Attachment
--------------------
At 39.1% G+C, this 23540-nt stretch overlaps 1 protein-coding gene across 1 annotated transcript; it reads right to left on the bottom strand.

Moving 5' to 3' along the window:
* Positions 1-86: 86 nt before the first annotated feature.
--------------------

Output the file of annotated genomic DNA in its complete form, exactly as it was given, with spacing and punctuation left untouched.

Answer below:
At 39.1% G+C, this 23540-nt stretch overlaps 1 protein-coding gene across 1 annotated transcript; it reads right to left on the bottom strand.

Moving 5' to 3' along the window:
* Positions 1-86: 86 nt before the first annotated feature.